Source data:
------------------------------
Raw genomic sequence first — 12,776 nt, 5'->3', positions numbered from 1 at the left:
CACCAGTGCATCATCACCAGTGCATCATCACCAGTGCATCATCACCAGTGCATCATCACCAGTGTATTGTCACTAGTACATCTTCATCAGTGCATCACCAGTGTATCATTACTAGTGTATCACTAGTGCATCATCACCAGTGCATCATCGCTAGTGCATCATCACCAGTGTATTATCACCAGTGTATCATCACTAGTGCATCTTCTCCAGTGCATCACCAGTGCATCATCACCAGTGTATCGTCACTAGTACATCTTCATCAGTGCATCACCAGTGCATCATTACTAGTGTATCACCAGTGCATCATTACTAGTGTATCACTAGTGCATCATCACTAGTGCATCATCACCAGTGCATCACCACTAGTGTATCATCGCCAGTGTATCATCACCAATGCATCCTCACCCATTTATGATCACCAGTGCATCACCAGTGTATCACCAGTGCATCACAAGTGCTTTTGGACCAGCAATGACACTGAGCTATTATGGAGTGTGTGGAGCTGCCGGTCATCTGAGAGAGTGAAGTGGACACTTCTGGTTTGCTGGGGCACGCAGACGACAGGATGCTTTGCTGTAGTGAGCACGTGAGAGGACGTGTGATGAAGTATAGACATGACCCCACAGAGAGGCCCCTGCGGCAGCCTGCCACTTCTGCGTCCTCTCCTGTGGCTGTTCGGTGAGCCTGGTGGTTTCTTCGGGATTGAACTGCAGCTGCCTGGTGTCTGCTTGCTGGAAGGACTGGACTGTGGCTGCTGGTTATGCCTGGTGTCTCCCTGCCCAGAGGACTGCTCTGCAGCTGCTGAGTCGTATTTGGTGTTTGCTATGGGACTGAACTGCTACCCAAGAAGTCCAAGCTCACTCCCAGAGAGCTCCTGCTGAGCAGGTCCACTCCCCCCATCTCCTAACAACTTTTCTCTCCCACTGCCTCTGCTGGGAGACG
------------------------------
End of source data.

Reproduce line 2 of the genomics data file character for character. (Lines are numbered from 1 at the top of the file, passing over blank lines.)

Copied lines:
CACCAGTGCATCATCACCAGTGCATCATCACCAGTGCATCATCACCAGTGCATCATCACCAGTGTATTGTCACTAGTACATCTTCATCAGTGCATCACCAGTGTATCATTACTAGTGTATCACTAGTGCATCATCACCAGTGCATCATCGCTAGTGCATCATCACCAGTGTATTATCACCAGTGTATCATCACTAGTGCATCTTCTCCAGTGCATCACCAGTGCATCATCACCAGTGTATCGTCACTAGTACATCTTCATCAGTGCATCACCAGTGCATCATTACTAGTGTATCACCAGTGCATCATTACTAGTGTATCACTAGTGCATCATCACTAGTGCATCATCACCAGTGCATCACCACTAGTGTATCATCGCCAGTGTATCATCACCAATGCATCCTCACCCATTTATGATCACCAGTGCATCACCAGTGTATCACCAGTGCATCACAAGTGCTTTTGGACCAGCAATGACACTGAGCTATTATGGAGTGTGTGGAGCTGCCGGTCATCTGAGAGAGTGAAGTGGACACTTCTGGTTTGCTGGGGCACGCAGACGACAGGATGCTTTGCTGTAGTGAGCACGTGAGAGGACGTGTGATGAAGTATAGACATGACCCCACAGAGAGGCCCCTGCGGCAGCCTGCCACTTCTGCGTCCTCTCCTGTGGCTGTTCGGTGAGCCTGGTGGTTTCTTCGGGATTGAACTGCAGCTGCCTGGTGTCTGCTTGCTGGAAGGACTGGACTGTGGCTGCTGGTTATGCCTGGTGTCTCCCTGCCCAGAGGACTGCTCTGCAGCTGCTGAGTCGTATTTGGTGTTTGCTATGGGACTGAACTGCTACCCAAGAAGTCCAAGCTCACTCCCAGAGAGCTCCTGCTGAGCAGGTCCACTCCCCCCATCTCCTAACAACTTTTCTCTCCCACTGCCTCTGCTGGGAGACG